It really sucks you were given the wrong information which lead to you quitting your job to attend full time, geez. I guess the moral of the story is maybe next time you could probe for the information you need from SEVERAL sources? look online, print things out, speak to advisers, speak to the dean, etc. before you make another huge decision like that. but, what's done is done... it definitely sucks but I've experienced similar mix ups in my own school as well and don't think it's that uncommon. I had taken pre reqs for the part time ASN program at my school, and was told over and over by the same adviser that I had to take these 6 courses... turns out, that was for the full time program, and the part time program required 8 courses as the pre reqs... imagine my surprise when I tried applying to the program and was told I didn't have the pre reqs I needed! I would have had to take the courses to graduate anyway, so I just got it over with and applied to the program the following semester.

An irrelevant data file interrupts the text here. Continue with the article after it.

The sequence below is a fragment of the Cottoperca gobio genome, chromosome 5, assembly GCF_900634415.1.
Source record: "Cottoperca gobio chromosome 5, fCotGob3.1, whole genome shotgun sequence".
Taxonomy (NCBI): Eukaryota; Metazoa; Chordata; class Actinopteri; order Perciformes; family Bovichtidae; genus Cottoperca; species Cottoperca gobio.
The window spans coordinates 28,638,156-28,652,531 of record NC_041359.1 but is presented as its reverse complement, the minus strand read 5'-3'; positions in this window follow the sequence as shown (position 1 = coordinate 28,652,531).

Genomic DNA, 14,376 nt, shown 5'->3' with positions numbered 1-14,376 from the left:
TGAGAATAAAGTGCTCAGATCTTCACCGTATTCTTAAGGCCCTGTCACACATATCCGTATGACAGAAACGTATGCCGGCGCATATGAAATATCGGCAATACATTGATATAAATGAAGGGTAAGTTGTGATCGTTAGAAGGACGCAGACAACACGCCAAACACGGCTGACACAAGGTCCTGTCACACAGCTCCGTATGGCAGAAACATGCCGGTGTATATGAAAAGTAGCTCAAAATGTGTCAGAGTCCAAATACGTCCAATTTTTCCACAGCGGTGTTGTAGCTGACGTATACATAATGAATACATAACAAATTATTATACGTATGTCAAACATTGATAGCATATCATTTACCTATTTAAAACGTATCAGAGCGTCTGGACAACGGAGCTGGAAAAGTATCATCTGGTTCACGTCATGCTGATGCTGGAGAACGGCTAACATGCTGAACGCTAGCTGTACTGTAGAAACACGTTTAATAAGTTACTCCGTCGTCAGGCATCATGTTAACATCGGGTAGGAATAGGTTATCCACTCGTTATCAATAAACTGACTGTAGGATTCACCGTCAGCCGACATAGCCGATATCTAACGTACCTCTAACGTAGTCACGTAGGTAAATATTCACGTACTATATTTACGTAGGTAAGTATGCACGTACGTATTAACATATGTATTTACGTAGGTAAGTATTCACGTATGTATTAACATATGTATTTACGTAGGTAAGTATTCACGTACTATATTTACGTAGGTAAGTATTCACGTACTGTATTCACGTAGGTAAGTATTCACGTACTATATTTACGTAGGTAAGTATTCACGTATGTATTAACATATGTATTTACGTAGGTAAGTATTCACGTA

4. 0
    A big part of becoming a nurse and getting the BSN is jumping through the hoops. That part of nursing school is as important for weeding out certain people as are the classes. How bad do you want it? Is there going to be pain? YES. I for one am glad it is hard..everyone wants the big time, but no one wants to pay the price. I know it is frustrating, but what are the options? Quit? Well..it is an option. Life is about choices and how much pain you are willing to take. If you decide not to do it is no big deal. It is your life and you have to do what you want to do. If it was easy everyone would be doing it.